Last week I received a message in my Instagram inbox. "Great profile," it began. "Would you like to be featured in two pages? It costs €10." I have no intention of ever paying money to be featured, but it piqued my curiosity and I started asking a few questions.
Automated comments have been massively reduced in the last six months since Instagram took positive steps to eliminate their usage. In their wake, other methods have emerged for users to try and boost their reach and gain new followers. Alongside this, feature accounts and freebooters have proliferated, and this new "pay-to-be-featured" account might be the latest trend.
I began by asking which two accounts would feature my work. Ironically, the first was an account which I've reported to Instagram twice in the past for freebooting. Both accounts had around 25,000 followers and engagement seemed to be fairly varied, suggesting that the followers were actually real — not what I was expecting. I ran a quick check using a free online Instagram auditor which reported that 72 percent of the engagements on the profile appeared to be genuine.
Many of the posts were freebooted, mostly drawing on skydiving content, but as I scrolled, I spotted a few videos that looked as though people had taken up the offer of being featured in exchange for a fee. I started sending direct messages to these users to find out if it had been worthwhile. "It didn't do much for me," one replied, "but it's cheap so I tried it." Another explained that it got him 10 to 15 followers. Three others didn't respond. All of them were extreme sports athletes of some sort, each with relatively low followings (under 4,000, one with only a couple of hundred).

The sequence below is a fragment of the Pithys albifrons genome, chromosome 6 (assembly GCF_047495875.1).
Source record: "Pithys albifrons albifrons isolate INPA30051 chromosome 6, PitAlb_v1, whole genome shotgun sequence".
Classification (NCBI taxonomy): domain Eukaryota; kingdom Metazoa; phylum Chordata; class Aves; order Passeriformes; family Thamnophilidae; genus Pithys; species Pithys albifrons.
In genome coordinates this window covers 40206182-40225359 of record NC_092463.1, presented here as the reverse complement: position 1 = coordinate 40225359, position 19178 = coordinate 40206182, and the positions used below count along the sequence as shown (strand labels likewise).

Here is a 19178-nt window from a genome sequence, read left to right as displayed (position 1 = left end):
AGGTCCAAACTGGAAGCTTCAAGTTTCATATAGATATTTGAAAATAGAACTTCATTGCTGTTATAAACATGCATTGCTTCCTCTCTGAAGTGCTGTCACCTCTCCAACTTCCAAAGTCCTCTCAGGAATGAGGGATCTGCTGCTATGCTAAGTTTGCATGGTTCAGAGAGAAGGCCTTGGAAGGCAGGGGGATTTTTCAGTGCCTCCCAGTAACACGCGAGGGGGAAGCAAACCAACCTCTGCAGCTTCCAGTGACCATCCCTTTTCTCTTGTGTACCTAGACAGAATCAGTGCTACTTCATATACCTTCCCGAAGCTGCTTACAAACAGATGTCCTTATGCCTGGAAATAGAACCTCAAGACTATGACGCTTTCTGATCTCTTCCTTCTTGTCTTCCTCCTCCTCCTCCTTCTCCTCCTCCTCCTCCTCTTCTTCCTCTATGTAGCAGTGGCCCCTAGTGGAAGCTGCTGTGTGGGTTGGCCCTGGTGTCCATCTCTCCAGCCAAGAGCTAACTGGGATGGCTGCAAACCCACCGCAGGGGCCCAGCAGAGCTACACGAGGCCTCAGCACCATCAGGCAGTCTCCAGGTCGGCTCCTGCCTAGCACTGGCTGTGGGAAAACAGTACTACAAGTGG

On the pay-to-be-featured profiles, engagement for those that had submitted their content was relatively poor given the 25,000 followers: 800 likes for a photo, 1,000 views for a video, and each with 5 to 10 comments, half of which seemed automated.
I guess it should come as no surprise that pay-to-be-featured accounts have emerged. The ethics are questionable but it's not a huge step from companies paying influencers to mention their products or post their content. Given Instagram's reluctance to deal with the huge volume of freebooting that proliferates across the platform — especially the amount that appears in the "Videos You Might Like" section of the app — pay-to-be-featured could prove to be an easy way to make money: create a profile, freeboot other people's content until you have a large following, and then start reaching out to users by targeting them through the hashtags they use and their number of followers. The example I stumbled upon was relatively small; other accounts could easily be earning a steady income, offering that ever-tempting shortcut to easily acquire new followers.
To anyone contemplating it, be warned: as well as my research into the profile that approached me, 10 minutes of Googling suggests that paying to be featured is genuinely not worth the money. I'd be interested to find out about people's experiences, so if you've been approached or have paid to place your content, please leave a comment below.